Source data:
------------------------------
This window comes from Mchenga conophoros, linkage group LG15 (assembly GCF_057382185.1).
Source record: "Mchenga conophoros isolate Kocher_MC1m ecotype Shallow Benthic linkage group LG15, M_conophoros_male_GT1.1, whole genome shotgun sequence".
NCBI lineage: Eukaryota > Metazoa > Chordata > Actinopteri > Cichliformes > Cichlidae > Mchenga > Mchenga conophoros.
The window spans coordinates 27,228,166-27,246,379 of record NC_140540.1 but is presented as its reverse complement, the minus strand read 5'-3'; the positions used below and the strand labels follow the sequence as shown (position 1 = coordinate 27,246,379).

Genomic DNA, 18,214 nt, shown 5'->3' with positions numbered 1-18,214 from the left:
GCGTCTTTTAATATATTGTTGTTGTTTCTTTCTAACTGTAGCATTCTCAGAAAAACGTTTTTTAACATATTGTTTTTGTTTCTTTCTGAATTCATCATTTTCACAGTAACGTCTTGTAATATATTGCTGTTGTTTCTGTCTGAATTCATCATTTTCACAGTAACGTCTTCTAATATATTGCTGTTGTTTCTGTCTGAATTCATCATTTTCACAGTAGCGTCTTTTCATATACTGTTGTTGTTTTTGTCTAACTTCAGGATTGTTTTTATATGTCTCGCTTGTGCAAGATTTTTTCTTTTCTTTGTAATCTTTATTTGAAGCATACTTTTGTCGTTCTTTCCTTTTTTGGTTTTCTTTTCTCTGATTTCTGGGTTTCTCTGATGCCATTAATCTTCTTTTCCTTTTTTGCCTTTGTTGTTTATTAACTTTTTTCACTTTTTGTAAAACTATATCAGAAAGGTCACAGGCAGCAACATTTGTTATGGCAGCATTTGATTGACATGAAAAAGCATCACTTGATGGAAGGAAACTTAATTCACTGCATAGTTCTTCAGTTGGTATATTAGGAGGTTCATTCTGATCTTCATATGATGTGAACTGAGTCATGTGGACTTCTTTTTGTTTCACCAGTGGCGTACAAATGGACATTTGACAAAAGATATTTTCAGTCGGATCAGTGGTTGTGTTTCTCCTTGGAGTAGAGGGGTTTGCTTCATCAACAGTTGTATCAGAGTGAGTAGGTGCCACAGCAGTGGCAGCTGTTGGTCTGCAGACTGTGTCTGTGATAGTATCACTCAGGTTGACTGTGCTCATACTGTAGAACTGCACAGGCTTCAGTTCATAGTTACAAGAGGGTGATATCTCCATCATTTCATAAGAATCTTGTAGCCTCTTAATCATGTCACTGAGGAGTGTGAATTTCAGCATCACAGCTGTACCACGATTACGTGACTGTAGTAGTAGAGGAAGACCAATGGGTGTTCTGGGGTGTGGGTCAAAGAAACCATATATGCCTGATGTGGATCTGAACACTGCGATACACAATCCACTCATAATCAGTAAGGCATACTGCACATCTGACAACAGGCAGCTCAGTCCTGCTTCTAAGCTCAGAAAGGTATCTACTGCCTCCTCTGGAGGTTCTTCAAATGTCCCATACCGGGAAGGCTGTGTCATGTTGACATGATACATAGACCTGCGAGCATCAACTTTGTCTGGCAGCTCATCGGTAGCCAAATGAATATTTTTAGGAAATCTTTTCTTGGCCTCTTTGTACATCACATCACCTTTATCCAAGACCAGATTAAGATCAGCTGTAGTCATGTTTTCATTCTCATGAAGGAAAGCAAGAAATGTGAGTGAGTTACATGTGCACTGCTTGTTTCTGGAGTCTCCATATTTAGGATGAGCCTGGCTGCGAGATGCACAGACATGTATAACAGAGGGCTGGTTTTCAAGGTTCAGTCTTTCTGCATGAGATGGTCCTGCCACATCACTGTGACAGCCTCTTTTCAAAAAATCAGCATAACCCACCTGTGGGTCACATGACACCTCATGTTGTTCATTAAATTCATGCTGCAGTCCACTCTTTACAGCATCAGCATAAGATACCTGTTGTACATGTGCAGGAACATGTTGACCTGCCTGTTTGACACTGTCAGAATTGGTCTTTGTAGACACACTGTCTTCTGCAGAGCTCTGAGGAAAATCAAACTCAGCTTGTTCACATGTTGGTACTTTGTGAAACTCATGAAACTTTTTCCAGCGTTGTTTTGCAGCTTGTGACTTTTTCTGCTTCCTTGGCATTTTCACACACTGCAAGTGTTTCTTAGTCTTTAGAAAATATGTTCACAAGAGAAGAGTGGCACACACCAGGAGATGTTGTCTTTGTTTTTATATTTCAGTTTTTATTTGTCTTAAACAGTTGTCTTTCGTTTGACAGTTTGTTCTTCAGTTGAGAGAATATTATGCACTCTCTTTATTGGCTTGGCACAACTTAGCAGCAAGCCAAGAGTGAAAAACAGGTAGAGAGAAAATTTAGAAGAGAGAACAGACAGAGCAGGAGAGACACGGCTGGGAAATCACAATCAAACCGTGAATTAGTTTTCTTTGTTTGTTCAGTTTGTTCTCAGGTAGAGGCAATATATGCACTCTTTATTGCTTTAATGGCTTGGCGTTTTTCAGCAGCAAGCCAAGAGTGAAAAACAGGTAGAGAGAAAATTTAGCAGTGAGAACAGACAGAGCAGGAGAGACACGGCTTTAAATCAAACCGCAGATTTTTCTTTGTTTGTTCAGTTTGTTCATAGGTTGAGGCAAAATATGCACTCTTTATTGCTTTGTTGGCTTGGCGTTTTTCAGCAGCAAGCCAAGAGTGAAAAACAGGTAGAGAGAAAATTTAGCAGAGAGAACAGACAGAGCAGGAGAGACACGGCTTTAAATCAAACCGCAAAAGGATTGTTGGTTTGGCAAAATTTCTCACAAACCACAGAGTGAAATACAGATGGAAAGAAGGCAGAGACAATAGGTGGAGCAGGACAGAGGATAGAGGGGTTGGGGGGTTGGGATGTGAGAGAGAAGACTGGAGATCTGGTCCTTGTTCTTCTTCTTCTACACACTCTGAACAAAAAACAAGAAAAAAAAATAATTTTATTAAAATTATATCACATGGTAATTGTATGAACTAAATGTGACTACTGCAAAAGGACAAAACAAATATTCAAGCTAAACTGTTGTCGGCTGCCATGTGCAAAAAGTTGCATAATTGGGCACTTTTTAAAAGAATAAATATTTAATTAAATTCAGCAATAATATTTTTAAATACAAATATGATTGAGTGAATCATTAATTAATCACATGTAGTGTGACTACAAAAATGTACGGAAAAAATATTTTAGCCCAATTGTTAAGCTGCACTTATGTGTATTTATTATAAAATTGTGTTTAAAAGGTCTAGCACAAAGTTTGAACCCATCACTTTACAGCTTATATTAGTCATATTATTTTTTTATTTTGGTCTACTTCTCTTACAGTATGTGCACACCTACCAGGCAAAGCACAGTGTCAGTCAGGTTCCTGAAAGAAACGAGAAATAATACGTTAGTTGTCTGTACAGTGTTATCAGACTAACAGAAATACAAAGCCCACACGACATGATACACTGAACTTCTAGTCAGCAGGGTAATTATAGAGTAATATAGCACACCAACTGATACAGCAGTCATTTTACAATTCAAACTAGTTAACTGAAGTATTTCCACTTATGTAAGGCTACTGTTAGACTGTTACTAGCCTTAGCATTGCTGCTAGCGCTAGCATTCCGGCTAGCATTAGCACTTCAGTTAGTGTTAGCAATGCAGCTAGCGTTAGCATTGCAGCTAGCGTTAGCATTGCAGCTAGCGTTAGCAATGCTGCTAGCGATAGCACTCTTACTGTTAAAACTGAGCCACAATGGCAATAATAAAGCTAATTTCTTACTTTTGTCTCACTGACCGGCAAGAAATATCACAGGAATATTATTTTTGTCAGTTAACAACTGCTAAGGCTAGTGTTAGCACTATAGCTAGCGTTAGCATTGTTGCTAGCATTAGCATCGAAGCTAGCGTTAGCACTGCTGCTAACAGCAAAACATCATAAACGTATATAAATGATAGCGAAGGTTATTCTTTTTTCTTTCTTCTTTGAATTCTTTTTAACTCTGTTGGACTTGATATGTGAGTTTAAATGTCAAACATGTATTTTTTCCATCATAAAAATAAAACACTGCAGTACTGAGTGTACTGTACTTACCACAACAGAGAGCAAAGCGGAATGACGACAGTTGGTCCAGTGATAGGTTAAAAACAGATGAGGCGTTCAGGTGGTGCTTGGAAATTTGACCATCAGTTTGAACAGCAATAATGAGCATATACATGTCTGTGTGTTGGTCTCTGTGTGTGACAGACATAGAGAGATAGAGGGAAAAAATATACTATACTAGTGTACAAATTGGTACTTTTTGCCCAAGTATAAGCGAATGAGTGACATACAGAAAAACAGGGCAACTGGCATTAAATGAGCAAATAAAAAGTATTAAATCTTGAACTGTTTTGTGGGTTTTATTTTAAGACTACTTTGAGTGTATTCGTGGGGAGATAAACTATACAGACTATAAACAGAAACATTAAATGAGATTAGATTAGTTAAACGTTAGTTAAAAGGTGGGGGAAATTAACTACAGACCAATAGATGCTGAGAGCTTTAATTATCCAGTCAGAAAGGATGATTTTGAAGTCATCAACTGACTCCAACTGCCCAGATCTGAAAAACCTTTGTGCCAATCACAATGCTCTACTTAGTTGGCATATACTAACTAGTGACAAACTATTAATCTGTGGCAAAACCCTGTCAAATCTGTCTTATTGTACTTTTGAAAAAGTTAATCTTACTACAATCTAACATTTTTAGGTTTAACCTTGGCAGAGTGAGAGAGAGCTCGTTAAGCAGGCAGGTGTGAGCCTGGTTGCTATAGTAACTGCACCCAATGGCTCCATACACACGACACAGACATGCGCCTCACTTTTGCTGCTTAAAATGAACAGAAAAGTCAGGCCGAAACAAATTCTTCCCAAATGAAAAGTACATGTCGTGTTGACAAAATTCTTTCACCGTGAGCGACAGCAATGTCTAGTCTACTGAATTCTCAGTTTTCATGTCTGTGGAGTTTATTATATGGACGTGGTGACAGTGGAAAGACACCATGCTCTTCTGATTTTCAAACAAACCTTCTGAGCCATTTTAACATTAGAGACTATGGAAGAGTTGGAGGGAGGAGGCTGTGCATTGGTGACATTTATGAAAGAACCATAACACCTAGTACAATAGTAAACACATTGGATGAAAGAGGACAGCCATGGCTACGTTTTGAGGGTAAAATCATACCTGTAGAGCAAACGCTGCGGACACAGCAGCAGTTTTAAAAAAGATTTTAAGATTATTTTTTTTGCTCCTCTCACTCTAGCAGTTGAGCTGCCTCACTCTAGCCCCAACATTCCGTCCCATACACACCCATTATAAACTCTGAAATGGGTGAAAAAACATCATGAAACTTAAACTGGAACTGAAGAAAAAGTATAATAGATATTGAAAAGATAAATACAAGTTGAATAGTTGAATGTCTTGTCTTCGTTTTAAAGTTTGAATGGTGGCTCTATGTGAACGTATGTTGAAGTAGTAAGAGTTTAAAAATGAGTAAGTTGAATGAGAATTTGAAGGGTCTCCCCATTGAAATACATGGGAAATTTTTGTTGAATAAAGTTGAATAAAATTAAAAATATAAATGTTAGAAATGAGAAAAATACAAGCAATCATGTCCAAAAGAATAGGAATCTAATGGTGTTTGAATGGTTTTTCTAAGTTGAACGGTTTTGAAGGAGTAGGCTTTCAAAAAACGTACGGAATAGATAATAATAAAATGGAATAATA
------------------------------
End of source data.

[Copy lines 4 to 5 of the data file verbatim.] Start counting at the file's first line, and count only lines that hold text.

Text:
The window spans coordinates 27,228,166-27,246,379 of record NC_140540.1 but is presented as its reverse complement, the minus strand read 5'-3'; the positions used below and the strand labels follow the sequence as shown (position 1 = coordinate 27,246,379).

Genomic DNA, 18,214 nt, shown 5'->3' with positions numbered 1-18,214 from the left: